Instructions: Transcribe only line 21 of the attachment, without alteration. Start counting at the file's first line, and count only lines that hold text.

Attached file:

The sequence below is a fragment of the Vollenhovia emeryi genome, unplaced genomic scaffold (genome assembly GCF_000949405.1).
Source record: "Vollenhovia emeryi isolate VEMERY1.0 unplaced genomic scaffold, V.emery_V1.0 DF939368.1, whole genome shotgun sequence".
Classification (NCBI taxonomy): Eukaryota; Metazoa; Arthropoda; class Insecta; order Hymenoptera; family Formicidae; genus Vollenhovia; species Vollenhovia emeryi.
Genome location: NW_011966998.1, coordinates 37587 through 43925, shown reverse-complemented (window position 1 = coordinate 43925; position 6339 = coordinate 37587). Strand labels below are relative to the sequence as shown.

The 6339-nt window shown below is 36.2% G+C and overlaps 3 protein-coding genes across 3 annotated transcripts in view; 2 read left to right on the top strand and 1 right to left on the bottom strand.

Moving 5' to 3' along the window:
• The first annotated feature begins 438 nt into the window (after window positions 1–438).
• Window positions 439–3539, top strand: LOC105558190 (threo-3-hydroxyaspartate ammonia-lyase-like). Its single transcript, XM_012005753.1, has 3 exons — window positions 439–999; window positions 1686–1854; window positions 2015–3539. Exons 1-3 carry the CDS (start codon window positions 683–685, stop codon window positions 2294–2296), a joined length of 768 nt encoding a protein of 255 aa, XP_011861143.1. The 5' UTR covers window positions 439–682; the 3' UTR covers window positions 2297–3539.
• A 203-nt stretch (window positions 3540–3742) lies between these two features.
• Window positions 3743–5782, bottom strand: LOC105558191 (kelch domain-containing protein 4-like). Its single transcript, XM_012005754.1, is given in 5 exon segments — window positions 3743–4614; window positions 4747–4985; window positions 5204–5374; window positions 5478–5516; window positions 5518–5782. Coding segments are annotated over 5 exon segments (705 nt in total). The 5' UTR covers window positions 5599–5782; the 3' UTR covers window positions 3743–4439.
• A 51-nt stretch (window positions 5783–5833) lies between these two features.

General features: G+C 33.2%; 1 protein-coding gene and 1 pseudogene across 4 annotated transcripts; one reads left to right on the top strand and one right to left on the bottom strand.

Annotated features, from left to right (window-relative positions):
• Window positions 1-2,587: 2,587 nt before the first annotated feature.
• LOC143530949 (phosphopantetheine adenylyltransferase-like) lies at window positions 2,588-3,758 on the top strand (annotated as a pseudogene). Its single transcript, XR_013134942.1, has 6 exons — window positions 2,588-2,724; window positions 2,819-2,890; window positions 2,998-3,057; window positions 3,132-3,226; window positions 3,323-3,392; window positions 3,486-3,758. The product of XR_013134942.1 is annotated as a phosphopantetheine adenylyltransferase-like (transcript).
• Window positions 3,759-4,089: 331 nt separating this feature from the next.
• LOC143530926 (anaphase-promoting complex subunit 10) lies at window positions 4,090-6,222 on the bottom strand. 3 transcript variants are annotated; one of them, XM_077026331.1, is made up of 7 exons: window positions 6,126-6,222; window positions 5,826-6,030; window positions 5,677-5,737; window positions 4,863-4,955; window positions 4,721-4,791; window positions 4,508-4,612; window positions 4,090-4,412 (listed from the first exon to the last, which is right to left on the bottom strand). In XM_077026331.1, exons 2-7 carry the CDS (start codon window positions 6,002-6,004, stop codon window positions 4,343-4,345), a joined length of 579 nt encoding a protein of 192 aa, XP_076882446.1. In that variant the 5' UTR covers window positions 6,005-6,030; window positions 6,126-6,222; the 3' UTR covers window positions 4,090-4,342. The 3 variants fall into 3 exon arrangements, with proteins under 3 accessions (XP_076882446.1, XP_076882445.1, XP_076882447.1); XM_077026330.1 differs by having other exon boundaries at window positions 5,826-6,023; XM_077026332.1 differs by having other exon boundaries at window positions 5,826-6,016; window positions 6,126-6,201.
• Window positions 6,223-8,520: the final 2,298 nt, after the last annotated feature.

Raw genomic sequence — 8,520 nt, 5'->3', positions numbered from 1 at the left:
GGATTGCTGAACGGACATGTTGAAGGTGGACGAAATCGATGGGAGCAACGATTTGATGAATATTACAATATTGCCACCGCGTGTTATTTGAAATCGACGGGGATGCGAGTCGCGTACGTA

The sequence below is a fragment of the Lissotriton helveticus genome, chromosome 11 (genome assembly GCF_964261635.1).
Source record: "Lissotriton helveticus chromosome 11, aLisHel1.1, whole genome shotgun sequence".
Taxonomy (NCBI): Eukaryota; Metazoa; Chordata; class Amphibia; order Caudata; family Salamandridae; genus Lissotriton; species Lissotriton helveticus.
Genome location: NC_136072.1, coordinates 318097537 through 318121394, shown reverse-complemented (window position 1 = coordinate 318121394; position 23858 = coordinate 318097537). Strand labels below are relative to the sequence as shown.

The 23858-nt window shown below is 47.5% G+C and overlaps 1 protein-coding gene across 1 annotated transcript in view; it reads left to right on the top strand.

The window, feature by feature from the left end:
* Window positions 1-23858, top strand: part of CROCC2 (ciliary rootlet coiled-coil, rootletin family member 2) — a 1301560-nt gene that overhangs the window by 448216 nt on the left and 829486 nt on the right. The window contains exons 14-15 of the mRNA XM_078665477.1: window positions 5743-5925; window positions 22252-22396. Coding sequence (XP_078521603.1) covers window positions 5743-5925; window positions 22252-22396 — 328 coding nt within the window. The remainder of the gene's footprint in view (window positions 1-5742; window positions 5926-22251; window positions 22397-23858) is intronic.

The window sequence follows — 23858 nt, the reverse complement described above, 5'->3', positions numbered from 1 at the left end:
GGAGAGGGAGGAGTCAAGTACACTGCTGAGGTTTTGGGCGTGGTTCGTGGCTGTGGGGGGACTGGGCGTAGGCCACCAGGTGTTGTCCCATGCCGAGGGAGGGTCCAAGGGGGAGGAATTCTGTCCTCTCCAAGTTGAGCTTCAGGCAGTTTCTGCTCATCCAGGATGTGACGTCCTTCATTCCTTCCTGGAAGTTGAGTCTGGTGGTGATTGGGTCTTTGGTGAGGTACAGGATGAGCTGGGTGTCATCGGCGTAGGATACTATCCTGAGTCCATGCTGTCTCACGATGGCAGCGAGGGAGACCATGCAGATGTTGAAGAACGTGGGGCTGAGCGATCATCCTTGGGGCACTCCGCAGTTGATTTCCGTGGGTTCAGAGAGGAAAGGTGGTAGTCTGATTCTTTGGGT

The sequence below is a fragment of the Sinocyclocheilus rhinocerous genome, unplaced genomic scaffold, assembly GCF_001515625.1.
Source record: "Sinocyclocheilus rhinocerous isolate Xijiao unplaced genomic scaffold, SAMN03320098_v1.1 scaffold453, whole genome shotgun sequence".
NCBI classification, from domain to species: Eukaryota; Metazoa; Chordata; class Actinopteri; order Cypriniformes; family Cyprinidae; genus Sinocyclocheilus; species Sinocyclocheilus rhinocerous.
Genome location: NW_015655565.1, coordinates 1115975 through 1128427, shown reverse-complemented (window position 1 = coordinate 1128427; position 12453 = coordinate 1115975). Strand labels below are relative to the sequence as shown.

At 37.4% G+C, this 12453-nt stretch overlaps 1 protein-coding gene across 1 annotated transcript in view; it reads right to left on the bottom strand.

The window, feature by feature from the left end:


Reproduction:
The sequence below is a fragment of the Lissotriton helveticus genome, chromosome 11 (genome assembly GCF_964261635.1).